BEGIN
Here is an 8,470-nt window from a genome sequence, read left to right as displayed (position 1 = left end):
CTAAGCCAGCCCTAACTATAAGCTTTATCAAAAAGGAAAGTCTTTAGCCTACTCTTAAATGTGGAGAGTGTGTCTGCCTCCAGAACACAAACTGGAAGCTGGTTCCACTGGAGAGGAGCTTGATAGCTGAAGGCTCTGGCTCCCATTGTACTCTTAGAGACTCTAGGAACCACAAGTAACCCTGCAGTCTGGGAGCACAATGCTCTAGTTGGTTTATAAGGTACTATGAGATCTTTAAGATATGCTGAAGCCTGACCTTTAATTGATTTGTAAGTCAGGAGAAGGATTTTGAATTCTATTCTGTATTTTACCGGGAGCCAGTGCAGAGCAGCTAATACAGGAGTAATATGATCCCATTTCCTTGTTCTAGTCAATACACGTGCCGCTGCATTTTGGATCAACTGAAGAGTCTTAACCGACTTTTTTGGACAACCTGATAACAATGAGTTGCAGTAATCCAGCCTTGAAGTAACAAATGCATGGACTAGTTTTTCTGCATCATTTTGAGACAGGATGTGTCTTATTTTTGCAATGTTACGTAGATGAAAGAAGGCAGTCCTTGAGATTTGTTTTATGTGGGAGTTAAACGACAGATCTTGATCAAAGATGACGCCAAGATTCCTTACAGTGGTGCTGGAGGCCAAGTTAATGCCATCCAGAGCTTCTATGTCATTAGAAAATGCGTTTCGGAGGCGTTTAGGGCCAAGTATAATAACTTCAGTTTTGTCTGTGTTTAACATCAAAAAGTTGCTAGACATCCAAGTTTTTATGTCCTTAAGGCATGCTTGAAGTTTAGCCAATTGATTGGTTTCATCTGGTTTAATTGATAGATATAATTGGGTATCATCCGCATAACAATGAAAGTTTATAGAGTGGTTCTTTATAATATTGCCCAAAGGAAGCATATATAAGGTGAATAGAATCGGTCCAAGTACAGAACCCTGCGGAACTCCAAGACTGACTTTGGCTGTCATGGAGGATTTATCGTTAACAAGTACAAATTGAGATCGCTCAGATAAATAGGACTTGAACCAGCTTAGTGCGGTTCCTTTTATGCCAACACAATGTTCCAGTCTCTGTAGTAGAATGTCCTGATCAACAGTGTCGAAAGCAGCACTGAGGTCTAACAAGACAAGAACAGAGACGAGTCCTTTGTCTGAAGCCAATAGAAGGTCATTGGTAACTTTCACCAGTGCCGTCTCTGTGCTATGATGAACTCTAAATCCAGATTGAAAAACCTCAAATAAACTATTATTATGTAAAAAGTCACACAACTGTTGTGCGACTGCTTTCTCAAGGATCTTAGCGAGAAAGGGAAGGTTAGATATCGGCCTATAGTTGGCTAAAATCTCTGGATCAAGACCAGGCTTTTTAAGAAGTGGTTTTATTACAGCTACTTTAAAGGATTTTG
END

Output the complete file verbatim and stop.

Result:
Here is an 8,470-nt window from a genome sequence, read left to right as displayed (position 1 = left end):
CTAAGCCAGCCCTAACTATAAGCTTTATCAAAAAGGAAAGTCTTTAGCCTACTCTTAAATGTGGAGAGTGTGTCTGCCTCCAGAACACAAACTGGAAGCTGGTTCCACTGGAGAGGAGCTTGATAGCTGAAGGCTCTGGCTCCCATTGTACTCTTAGAGACTCTAGGAACCACAAGTAACCCTGCAGTCTGGGAGCACAATGCTCTAGTTGGTTTATAAGGTACTATGAGATCTTTAAGATATGCTGAAGCCTGACCTTTAATTGATTTGTAAGTCAGGAGAAGGATTTTGAATTCTATTCTGTATTTTACCGGGAGCCAGTGCAGAGCAGCTAATACAGGAGTAATATGATCCCATTTCCTTGTTCTAGTCAATACACGTGCCGCTGCATTTTGGATCAACTGAAGAGTCTTAACCGACTTTTTTGGACAACCTGATAACAATGAGTTGCAGTAATCCAGCCTTGAAGTAACAAATGCATGGACTAGTTTTTCTGCATCATTTTGAGACAGGATGTGTCTTATTTTTGCAATGTTACGTAGATGAAAGAAGGCAGTCCTTGAGATTTGTTTTATGTGGGAGTTAAACGACAGATCTTGATCAAAGATGACGCCAAGATTCCTTACAGTGGTGCTGGAGGCCAAGTTAATGCCATCCAGAGCTTCTATGTCATTAGAAAATGCGTTTCGGAGGCGTTTAGGGCCAAGTATAATAACTTCAGTTTTGTCTGTGTTTAACATCAAAAAGTTGCTAGACATCCAAGTTTTTATGTCCTTAAGGCATGCTTGAAGTTTAGCCAATTGATTGGTTTCATCTGGTTTAATTGATAGATATAATTGGGTATCATCCGCATAACAATGAAAGTTTATAGAGTGGTTCTTTATAATATTGCCCAAAGGAAGCATATATAAGGTGAATAGAATCGGTCCAAGTACAGAACCCTGCGGAACTCCAAGACTGACTTTGGCTGTCATGGAGGATTTATCGTTAACAAGTACAAATTGAGATCGCTCAGATAAATAGGACTTGAACCAGCTTAGTGCGGTTCCTTTTATGCCAACACAATGTTCCAGTCTCTGTAGTAGAATGTCCTGATCAACAGTGTCGAAAGCAGCACTGAGGTCTAACAAGACAAGAACAGAGACGAGTCCTTTGTCTGAAGCCAATAGAAGGTCATTGGTAACTTTCACCAGTGCCGTCTCTGTGCTATGATGAACTCTAAATCCAGATTGAAAAACCTCAAATAAACTATTATTATGTAAAAAGTCACACAACTGTTGTGCGACTGCTTTCTCAAGGATCTTAGCGAGAAAGGGAAGGTTAGATATCGGCCTATAGTTGGCTAAAATCTCTGGATCAAGACCAGGCTTTTTAAGAAGTGGTTTTATTACAGCTACTTTAAAGGATTTTG